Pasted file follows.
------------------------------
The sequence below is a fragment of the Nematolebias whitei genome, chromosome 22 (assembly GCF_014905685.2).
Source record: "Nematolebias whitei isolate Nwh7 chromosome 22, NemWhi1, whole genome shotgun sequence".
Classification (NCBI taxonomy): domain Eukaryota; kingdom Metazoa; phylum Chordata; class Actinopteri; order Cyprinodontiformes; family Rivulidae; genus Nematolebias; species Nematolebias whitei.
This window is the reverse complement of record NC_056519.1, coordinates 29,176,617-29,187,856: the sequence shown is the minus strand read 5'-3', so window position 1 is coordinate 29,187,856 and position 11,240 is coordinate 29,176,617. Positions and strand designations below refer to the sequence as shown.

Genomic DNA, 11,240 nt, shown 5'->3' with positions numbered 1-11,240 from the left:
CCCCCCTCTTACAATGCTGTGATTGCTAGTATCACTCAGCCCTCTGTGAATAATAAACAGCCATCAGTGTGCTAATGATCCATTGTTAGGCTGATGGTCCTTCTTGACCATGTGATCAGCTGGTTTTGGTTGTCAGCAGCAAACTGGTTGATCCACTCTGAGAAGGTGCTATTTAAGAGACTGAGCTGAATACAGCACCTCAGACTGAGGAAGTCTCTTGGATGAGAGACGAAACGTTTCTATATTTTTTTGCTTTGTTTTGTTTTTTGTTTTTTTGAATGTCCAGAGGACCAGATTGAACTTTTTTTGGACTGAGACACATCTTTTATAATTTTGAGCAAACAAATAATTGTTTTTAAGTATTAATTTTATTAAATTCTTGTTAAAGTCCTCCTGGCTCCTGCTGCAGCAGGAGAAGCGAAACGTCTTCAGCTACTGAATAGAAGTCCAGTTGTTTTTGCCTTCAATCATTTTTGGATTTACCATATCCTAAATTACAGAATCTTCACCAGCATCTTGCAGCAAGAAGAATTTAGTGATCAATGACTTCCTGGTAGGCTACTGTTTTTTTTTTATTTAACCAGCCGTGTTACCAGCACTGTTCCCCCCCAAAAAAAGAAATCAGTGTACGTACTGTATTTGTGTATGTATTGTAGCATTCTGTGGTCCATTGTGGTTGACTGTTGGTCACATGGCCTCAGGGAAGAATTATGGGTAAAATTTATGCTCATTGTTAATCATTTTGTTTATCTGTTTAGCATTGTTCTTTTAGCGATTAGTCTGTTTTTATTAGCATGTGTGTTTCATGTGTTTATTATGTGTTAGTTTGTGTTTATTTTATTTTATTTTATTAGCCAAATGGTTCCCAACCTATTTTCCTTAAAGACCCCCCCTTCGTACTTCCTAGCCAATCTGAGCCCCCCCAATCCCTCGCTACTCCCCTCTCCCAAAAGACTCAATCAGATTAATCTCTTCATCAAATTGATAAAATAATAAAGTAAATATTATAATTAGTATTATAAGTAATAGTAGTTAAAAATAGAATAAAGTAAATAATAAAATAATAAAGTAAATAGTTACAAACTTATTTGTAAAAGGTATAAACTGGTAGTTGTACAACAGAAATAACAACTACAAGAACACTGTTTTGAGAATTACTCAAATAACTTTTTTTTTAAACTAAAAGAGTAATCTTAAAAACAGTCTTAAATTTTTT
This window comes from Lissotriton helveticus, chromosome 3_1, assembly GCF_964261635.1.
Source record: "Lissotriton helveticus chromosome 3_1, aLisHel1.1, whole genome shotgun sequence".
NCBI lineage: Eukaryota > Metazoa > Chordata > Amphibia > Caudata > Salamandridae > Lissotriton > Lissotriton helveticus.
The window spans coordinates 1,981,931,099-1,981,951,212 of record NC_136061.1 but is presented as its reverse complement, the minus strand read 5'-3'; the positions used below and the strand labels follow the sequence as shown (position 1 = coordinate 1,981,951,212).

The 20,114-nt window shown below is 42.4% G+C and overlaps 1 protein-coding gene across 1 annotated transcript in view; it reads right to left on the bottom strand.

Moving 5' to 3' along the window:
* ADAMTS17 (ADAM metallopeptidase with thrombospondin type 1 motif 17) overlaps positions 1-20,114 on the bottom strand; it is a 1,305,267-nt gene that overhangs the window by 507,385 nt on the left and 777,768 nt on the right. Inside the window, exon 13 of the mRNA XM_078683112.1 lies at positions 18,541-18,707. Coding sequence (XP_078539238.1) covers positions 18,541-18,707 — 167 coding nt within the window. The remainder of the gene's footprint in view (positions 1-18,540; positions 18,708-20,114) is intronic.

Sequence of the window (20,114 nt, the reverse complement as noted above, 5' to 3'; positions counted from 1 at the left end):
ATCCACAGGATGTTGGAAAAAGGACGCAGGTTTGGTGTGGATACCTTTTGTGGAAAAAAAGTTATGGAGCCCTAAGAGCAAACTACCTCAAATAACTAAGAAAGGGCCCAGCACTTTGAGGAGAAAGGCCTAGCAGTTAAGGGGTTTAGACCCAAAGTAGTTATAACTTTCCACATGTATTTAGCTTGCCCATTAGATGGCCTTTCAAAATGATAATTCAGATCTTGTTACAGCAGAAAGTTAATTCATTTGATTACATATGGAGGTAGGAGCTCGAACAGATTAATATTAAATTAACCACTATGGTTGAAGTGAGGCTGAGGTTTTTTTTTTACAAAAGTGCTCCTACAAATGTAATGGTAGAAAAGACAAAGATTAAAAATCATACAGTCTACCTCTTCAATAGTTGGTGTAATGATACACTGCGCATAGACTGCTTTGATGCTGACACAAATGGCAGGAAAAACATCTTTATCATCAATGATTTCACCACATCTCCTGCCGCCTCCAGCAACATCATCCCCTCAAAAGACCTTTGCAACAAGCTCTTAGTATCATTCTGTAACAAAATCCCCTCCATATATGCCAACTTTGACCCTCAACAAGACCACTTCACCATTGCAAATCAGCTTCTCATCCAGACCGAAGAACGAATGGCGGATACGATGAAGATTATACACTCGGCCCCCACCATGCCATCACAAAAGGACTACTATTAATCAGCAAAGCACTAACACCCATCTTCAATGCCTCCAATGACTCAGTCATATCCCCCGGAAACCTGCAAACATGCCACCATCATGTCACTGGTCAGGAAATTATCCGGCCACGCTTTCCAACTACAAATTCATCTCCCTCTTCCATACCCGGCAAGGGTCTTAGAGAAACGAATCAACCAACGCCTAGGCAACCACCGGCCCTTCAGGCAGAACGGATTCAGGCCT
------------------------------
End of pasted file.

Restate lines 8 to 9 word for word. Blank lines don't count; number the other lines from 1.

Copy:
Source record: "Lissotriton helveticus chromosome 3_1, aLisHel1.1, whole genome shotgun sequence".
NCBI lineage: Eukaryota > Metazoa > Chordata > Amphibia > Caudata > Salamandridae > Lissotriton > Lissotriton helveticus.